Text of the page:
Preparing for major surgery can be incredibly stressful. With any surgery there are always risks, but there are also other ‘what-ifs’ that can cause concern.
However with a little forward thinking and planning your can take some of the stress out of this time.
Here our essential planning tips to prepare you for surgery including what legal documents you need to have in order.
Have an up-to-date Will
While no one likes to think about the worst-case scenario when it comes to surgery, having an up-to-date Will in place can provide some level of comfort.
Some studies have shown that that nearly one in two Australians don’t have a valid Will.
If you die without leaving a Will you are said to die intestate, so there is no formal evidence of who you wanted as your beneficiaries and who you wanted as your Executor.
In this case your estate would be distributed according to a pre-determined formula with certain family members receiving a defined percentage of your assets despite what you may have wished.
If you don’t already have a Will you should consult a Wills and Estate Lawyer now to develop one.
For those people who already have a Will it’s important to check that it’s up-to-date. A lot of things can happen in just a few years, such as changes in relationships, births and alterations to assets. These need to be taken into account in your Will.
You will also want to check that you are still happy with the executor and beneficiaries you have chosen.
Discuss your Will with loved ones prior to surgery so everyone is clear on your wishes.
Identify any guardians
If you have a child or another person in your care you should appoint a person or persons to act as a guardian.
This can help to avoid uncertainty or family disputes about who is responsible for the dependent and ensure your care wishes for the person are upheld.
Formalise decision-making about your care
If for any reason you could become mentally incapacitated, or are unable to make your own health decisions, whether it is short or long-term, you should prepare an Enduring Power of Attorney and an Advance Health Directive.
An Enduring Power of Attorney can be used to appoint someone to make health care decisions on your behalf, and an Advance Health Directive can specify care instructions in certain circumstances.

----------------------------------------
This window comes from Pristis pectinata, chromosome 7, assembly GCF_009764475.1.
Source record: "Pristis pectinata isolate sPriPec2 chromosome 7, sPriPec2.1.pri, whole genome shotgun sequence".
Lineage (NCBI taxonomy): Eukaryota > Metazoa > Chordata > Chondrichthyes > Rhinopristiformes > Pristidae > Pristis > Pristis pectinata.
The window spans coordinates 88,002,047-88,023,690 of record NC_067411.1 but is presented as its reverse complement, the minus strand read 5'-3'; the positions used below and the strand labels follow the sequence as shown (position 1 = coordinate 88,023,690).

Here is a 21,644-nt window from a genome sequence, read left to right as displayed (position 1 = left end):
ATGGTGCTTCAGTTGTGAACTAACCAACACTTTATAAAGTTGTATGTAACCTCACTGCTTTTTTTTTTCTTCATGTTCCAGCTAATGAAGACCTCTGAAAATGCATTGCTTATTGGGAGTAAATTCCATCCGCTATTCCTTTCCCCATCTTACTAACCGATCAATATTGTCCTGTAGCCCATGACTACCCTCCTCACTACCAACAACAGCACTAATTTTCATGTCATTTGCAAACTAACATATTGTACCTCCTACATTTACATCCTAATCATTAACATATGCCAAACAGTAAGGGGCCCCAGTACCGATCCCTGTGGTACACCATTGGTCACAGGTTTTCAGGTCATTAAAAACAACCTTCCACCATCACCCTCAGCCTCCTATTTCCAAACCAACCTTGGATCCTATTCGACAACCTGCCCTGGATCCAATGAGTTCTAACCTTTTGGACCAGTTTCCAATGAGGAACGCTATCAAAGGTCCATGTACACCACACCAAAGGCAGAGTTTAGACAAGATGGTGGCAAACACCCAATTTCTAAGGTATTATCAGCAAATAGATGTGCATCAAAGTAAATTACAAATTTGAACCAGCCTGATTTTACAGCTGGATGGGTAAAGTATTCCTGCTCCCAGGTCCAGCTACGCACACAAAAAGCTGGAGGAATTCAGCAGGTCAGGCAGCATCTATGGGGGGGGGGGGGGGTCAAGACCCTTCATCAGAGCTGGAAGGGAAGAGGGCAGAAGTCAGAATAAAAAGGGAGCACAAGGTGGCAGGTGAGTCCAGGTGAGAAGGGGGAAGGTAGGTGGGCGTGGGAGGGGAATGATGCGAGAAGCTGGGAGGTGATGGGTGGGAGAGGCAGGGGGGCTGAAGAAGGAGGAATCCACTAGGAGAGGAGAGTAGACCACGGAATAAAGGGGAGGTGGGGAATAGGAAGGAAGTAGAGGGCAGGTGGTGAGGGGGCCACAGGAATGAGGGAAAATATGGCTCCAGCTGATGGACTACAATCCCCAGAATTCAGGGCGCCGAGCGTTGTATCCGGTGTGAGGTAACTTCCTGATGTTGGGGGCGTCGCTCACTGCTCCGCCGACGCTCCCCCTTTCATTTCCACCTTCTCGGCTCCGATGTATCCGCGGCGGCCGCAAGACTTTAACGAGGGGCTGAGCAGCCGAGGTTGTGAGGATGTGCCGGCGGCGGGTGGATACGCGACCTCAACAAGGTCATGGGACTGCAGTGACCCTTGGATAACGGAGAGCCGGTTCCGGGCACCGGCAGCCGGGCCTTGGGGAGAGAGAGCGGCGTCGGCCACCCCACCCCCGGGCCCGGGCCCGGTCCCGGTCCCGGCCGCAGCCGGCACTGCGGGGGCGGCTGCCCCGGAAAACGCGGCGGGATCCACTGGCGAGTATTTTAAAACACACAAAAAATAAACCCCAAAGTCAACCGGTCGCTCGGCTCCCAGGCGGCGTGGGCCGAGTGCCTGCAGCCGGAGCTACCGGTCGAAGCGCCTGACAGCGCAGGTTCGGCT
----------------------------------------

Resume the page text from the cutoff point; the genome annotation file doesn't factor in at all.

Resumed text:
In Queensland, an Advance Health Directive (AHD) (or living Will) is a formal way to give instructions about your future health care. It comes into effect only if your cognitive health deteriorates and you become unable to make your own decisions.
An Advanced Health Directive can include specific details and information that health professionals should know including health conditions, allergies, and religious, spiritual or cultural beliefs that could affect your care.
You can give specific instructions about certain medical treatments, such as whether you want to receive life-sustaining measures such as tube feeding or resuscitation.
Appoint a General Power of Attorney
A General Power of Attorney appoints a person to make financial and property decisions on your behalf if you are ‘out of action’ for some time.
Sole operators of businesses especially should consider one to ensure the business is looked after from a legal sense.
A General Power of Attorney ceases to have effect after you lose the mental capacity to make financial decisions, whereas an Enduring Power of Attorney will continue to have effect regardless of your mental capacity.
Have your insurance in order
If you have private health insurance you will want to check that everything is in order. Check what refunds you may be entitled to and what your excess amounts are.
You will also want to check any life insurance policies you have in place, including those attached to your superannuation.
It’s important to understand that superannuation benefits are not considered part of an overall estate so you may need a Binding Death Benefit Nomination to ensure your nominated beneficiary receives the benefits you intended.
A Binding Death Benefit Nomination is a written direction to the Trustee of your superannuation fund that sets out who you want to receive your benefit in the event of your death.
This is particularly important if there could be any potential challenges or conflict between your estate and superannuation beneficiaries.
Of course there are non-legal preparations you will need to undertake to get ready for surgery.
General Surgeons Australia (GSA) provides a pre-surgery list of some key things to consider. These include (though you should seek specific advice from your doctor and/or surgeon):
- Shower and hygienic preparation
- Fasting periods
- Consumption of alcohol, supplements and medication leading up to surgery
- Restrictions on smoking
- Appropriate clothing and belongings to bring to hospital.
You should seek advice from a suitably qualified legal professional to assist you in your Will and estate planning. For all other aspects relating to your surgery you should consult your GP and surgeon.